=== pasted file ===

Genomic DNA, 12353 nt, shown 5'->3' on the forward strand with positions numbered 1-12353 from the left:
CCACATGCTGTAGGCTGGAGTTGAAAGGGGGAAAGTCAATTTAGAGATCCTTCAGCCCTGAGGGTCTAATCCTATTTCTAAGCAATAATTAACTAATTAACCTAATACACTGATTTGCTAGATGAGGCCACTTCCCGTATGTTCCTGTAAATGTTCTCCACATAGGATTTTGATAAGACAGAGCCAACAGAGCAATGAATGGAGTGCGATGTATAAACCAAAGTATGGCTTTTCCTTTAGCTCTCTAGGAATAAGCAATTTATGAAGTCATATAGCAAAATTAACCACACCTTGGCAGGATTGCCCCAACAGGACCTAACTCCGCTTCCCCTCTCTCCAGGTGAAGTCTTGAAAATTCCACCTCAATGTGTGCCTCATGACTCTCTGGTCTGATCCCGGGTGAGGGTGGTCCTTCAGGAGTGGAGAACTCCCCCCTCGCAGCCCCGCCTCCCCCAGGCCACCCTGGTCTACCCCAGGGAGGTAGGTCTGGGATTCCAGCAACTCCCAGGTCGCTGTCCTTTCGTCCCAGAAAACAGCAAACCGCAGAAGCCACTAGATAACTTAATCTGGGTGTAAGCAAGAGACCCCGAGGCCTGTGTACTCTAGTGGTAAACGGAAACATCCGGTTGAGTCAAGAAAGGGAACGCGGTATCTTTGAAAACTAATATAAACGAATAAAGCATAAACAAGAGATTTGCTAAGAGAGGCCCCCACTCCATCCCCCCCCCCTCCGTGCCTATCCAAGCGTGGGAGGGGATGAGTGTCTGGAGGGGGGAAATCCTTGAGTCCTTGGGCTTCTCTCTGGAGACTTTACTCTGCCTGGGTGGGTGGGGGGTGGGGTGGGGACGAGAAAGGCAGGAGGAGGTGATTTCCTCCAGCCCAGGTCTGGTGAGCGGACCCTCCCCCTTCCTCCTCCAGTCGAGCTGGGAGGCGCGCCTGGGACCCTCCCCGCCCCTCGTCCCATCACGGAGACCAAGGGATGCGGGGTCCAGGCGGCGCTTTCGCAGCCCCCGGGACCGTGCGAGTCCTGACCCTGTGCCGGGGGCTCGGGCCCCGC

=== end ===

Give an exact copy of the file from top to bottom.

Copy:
Genomic DNA, 12353 nt, shown 5'->3' on the forward strand with positions numbered 1-12353 from the left:
CCACATGCTGTAGGCTGGAGTTGAAAGGGGGAAAGTCAATTTAGAGATCCTTCAGCCCTGAGGGTCTAATCCTATTTCTAAGCAATAATTAACTAATTAACCTAATACACTGATTTGCTAGATGAGGCCACTTCCCGTATGTTCCTGTAAATGTTCTCCACATAGGATTTTGATAAGACAGAGCCAACAGAGCAATGAATGGAGTGCGATGTATAAACCAAAGTATGGCTTTTCCTTTAGCTCTCTAGGAATAAGCAATTTATGAAGTCATATAGCAAAATTAACCACACCTTGGCAGGATTGCCCCAACAGGACCTAACTCCGCTTCCCCTCTCTCCAGGTGAAGTCTTGAAAATTCCACCTCAATGTGTGCCTCATGACTCTCTGGTCTGATCCCGGGTGAGGGTGGTCCTTCAGGAGTGGAGAACTCCCCCCTCGCAGCCCCGCCTCCCCCAGGCCACCCTGGTCTACCCCAGGGAGGTAGGTCTGGGATTCCAGCAACTCCCAGGTCGCTGTCCTTTCGTCCCAGAAAACAGCAAACCGCAGAAGCCACTAGATAACTTAATCTGGGTGTAAGCAAGAGACCCCGAGGCCTGTGTACTCTAGTGGTAAACGGAAACATCCGGTTGAGTCAAGAAAGGGAACGCGGTATCTTTGAAAACTAATATAAACGAATAAAGCATAAACAAGAGATTTGCTAAGAGAGGCCCCCACTCCATCCCCCCCCCCTCCGTGCCTATCCAAGCGTGGGAGGGGATGAGTGTCTGGAGGGGGGAAATCCTTGAGTCCTTGGGCTTCTCTCTGGAGACTTTACTCTGCCTGGGTGGGTGGGGGGTGGGGTGGGGACGAGAAAGGCAGGAGGAGGTGATTTCCTCCAGCCCAGGTCTGGTGAGCGGACCCTCCCCCTTCCTCCTCCAGTCGAGCTGGGAGGCGCGCCTGGGACCCTCCCCGCCCCTCGTCCCATCACGGAGACCAAGGGATGCGGGGTCCAGGCGGCGCTTTCGCAGCCCCCGGGACCGTGCGAGTCCTGACCCTGTGCCGGGGGCTCGGGCCCCGC